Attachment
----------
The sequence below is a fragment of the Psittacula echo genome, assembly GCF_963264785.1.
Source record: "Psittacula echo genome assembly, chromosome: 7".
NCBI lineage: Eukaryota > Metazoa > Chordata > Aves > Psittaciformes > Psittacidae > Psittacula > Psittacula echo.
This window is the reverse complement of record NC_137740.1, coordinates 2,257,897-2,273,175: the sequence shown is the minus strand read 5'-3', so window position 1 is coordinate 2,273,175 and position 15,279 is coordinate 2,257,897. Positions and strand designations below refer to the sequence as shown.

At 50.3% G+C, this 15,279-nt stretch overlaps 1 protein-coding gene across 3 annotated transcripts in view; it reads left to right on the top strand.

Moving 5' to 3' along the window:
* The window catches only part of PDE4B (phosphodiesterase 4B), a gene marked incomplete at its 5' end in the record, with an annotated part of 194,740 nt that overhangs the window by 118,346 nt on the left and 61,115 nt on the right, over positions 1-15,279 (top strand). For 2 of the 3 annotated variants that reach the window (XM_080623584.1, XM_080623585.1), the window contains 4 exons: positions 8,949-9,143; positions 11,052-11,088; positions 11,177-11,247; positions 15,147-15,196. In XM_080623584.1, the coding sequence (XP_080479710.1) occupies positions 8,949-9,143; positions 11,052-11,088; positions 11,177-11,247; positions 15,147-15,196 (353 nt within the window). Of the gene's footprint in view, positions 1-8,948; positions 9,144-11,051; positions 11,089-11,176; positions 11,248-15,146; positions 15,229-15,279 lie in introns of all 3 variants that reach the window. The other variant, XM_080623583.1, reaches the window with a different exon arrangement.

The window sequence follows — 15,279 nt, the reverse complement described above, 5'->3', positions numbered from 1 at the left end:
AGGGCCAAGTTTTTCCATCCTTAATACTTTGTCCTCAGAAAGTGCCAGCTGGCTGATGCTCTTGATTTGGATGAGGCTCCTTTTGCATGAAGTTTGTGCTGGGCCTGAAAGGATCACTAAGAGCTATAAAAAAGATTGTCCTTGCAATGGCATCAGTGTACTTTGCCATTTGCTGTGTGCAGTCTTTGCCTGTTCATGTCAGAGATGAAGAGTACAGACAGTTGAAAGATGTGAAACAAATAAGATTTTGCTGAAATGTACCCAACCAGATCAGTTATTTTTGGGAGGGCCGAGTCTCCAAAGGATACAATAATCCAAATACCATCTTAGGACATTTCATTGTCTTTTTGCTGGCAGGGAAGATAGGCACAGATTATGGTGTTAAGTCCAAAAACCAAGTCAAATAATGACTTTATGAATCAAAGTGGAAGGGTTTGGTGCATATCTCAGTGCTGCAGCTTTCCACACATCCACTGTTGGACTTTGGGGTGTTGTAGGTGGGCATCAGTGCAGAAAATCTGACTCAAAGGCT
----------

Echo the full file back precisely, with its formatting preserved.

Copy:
The sequence below is a fragment of the Psittacula echo genome, assembly GCF_963264785.1.
Source record: "Psittacula echo genome assembly, chromosome: 7".
NCBI lineage: Eukaryota > Metazoa > Chordata > Aves > Psittaciformes > Psittacidae > Psittacula > Psittacula echo.
This window is the reverse complement of record NC_137740.1, coordinates 2,257,897-2,273,175: the sequence shown is the minus strand read 5'-3', so window position 1 is coordinate 2,273,175 and position 15,279 is coordinate 2,257,897. Positions and strand designations below refer to the sequence as shown.

At 50.3% G+C, this 15,279-nt stretch overlaps 1 protein-coding gene across 3 annotated transcripts in view; it reads left to right on the top strand.

Moving 5' to 3' along the window:
* The window catches only part of PDE4B (phosphodiesterase 4B), a gene marked incomplete at its 5' end in the record, with an annotated part of 194,740 nt that overhangs the window by 118,346 nt on the left and 61,115 nt on the right, over positions 1-15,279 (top strand). For 2 of the 3 annotated variants that reach the window (XM_080623584.1, XM_080623585.1), the window contains 4 exons: positions 8,949-9,143; positions 11,052-11,088; positions 11,177-11,247; positions 15,147-15,196. In XM_080623584.1, the coding sequence (XP_080479710.1) occupies positions 8,949-9,143; positions 11,052-11,088; positions 11,177-11,247; positions 15,147-15,196 (353 nt within the window). Of the gene's footprint in view, positions 1-8,948; positions 9,144-11,051; positions 11,089-11,176; positions 11,248-15,146; positions 15,229-15,279 lie in introns of all 3 variants that reach the window. The other variant, XM_080623583.1, reaches the window with a different exon arrangement.

The window sequence follows — 15,279 nt, the reverse complement described above, 5'->3', positions numbered from 1 at the left end:
AGGGCCAAGTTTTTCCATCCTTAATACTTTGTCCTCAGAAAGTGCCAGCTGGCTGATGCTCTTGATTTGGATGAGGCTCCTTTTGCATGAAGTTTGTGCTGGGCCTGAAAGGATCACTAAGAGCTATAAAAAAGATTGTCCTTGCAATGGCATCAGTGTACTTTGCCATTTGCTGTGTGCAGTCTTTGCCTGTTCATGTCAGAGATGAAGAGTACAGACAGTTGAAAGATGTGAAACAAATAAGATTTTGCTGAAATGTACCCAACCAGATCAGTTATTTTTGGGAGGGCCGAGTCTCCAAAGGATACAATAATCCAAATACCATCTTAGGACATTTCATTGTCTTTTTGCTGGCAGGGAAGATAGGCACAGATTATGGTGTTAAGTCCAAAAACCAAGTCAAATAATGACTTTATGAATCAAAGTGGAAGGGTTTGGTGCATATCTCAGTGCTGCAGCTTTCCACACATCCACTGTTGGACTTTGGGGTGTTGTAGGTGGGCATCAGTGCAGAAAATCTGACTCAAAGGCT